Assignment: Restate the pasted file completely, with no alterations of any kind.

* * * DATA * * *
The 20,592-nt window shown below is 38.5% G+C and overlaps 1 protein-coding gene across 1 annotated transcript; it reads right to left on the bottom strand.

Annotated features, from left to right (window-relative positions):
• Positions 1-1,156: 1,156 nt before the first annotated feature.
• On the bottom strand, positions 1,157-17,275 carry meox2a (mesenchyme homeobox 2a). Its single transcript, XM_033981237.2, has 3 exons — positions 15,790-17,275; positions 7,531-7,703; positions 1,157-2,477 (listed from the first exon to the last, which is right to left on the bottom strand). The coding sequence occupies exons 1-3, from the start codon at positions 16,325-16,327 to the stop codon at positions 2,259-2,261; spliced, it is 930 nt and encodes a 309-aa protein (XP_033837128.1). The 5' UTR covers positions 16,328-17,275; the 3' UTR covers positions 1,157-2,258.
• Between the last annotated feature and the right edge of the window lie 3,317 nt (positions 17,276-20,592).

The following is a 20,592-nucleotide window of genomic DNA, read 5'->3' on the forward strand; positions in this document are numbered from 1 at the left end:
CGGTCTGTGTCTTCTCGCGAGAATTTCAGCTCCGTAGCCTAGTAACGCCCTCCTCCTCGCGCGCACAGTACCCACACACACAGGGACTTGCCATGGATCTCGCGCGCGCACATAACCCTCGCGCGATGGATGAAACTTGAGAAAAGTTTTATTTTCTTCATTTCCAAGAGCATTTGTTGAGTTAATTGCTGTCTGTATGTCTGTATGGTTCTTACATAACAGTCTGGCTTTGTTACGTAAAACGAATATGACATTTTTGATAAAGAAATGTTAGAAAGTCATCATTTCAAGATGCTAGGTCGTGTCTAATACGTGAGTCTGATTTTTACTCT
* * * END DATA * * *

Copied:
The 20,592-nt window shown below is 38.5% G+C and overlaps 1 protein-coding gene across 1 annotated transcript; it reads right to left on the bottom strand.

Annotated features, from left to right (window-relative positions):
• Positions 1-1,156: 1,156 nt before the first annotated feature.
• On the bottom strand, positions 1,157-17,275 carry meox2a (mesenchyme homeobox 2a). Its single transcript, XM_033981237.2, has 3 exons — positions 15,790-17,275; positions 7,531-7,703; positions 1,157-2,477 (listed from the first exon to the last, which is right to left on the bottom strand). The coding sequence occupies exons 1-3, from the start codon at positions 16,325-16,327 to the stop codon at positions 2,259-2,261; spliced, it is 930 nt and encodes a 309-aa protein (XP_033837128.1). The 5' UTR covers positions 16,328-17,275; the 3' UTR covers positions 1,157-2,258.
• Between the last annotated feature and the right edge of the window lie 3,317 nt (positions 17,276-20,592).

The following is a 20,592-nucleotide window of genomic DNA, read 5'->3' on the forward strand; positions in this document are numbered from 1 at the left end:
CGGTCTGTGTCTTCTCGCGAGAATTTCAGCTCCGTAGCCTAGTAACGCCCTCCTCCTCGCGCGCACAGTACCCACACACACAGGGACTTGCCATGGATCTCGCGCGCGCACATAACCCTCGCGCGATGGATGAAACTTGAGAAAAGTTTTATTTTCTTCATTTCCAAGAGCATTTGTTGAGTTAATTGCTGTCTGTATGTCTGTATGGTTCTTACATAACAGTCTGGCTTTGTTACGTAAAACGAATATGACATTTTTGATAAAGAAATGTTAGAAAGTCATCATTTCAAGATGCTAGGTCGTGTCTAATACGTGAGTCTGATTTTTACTCT